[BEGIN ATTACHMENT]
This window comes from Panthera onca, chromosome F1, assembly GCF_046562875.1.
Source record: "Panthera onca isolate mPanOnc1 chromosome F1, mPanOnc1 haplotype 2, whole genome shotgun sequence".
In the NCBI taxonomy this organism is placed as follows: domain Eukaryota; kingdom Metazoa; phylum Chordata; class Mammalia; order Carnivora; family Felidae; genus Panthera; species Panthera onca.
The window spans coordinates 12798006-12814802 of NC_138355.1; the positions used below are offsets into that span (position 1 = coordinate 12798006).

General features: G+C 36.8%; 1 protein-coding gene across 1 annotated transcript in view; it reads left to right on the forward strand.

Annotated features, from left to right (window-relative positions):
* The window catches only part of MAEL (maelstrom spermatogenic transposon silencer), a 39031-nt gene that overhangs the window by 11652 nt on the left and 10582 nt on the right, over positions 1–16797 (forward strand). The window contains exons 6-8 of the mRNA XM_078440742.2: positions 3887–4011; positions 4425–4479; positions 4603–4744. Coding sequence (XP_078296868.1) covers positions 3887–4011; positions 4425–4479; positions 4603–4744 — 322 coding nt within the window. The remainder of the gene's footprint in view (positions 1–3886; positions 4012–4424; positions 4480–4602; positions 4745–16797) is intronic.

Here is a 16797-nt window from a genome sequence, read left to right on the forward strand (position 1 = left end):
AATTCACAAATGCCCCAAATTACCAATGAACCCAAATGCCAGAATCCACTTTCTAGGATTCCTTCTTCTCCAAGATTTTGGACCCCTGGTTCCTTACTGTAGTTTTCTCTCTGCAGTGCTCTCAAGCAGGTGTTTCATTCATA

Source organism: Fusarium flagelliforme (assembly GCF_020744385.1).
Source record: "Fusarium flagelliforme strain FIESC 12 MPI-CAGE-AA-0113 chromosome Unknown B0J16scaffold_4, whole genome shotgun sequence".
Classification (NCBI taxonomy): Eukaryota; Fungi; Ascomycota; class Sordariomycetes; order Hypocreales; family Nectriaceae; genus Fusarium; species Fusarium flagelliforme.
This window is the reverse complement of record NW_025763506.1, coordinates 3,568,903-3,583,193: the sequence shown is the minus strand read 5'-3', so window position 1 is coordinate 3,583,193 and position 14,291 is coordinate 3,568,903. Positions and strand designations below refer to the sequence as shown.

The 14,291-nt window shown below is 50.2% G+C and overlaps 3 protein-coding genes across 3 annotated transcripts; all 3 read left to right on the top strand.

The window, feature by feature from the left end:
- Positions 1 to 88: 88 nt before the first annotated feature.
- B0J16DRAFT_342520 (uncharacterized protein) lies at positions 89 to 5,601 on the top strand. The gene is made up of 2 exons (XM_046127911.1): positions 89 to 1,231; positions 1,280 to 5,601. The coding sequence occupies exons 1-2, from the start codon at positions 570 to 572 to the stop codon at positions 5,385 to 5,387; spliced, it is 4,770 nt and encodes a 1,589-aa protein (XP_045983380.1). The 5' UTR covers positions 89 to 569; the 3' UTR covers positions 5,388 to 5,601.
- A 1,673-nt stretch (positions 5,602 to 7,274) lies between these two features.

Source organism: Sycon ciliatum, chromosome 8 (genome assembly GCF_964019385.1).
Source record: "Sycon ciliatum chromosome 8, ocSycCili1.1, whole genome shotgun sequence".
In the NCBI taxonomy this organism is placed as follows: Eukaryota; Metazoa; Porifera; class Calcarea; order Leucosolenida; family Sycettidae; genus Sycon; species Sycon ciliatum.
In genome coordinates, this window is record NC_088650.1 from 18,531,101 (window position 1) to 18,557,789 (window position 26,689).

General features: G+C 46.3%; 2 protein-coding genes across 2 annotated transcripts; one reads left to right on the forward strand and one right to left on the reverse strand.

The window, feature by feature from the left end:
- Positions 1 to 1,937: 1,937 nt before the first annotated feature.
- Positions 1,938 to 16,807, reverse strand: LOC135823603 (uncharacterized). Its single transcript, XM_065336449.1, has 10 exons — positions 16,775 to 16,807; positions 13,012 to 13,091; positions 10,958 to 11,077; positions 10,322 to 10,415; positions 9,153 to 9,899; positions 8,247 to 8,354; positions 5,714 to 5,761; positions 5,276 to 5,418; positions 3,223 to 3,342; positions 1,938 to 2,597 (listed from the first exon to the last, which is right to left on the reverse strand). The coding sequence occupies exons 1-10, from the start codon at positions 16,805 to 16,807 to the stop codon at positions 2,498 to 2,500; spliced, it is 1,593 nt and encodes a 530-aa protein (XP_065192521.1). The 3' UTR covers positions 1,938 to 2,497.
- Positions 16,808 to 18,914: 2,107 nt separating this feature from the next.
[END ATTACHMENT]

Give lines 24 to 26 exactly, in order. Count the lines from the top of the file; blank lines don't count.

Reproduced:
The window, feature by feature from the left end:
- Positions 1 to 1,937: 1,937 nt before the first annotated feature.
- Positions 1,938 to 16,807, reverse strand: LOC135823603 (uncharacterized). Its single transcript, XM_065336449.1, has 10 exons — positions 16,775 to 16,807; positions 13,012 to 13,091; positions 10,958 to 11,077; positions 10,322 to 10,415; positions 9,153 to 9,899; positions 8,247 to 8,354; positions 5,714 to 5,761; positions 5,276 to 5,418; positions 3,223 to 3,342; positions 1,938 to 2,597 (listed from the first exon to the last, which is right to left on the reverse strand). The coding sequence occupies exons 1-10, from the start codon at positions 16,805 to 16,807 to the stop codon at positions 2,498 to 2,500; spliced, it is 1,593 nt and encodes a 530-aa protein (XP_065192521.1). The 3' UTR covers positions 1,938 to 2,497.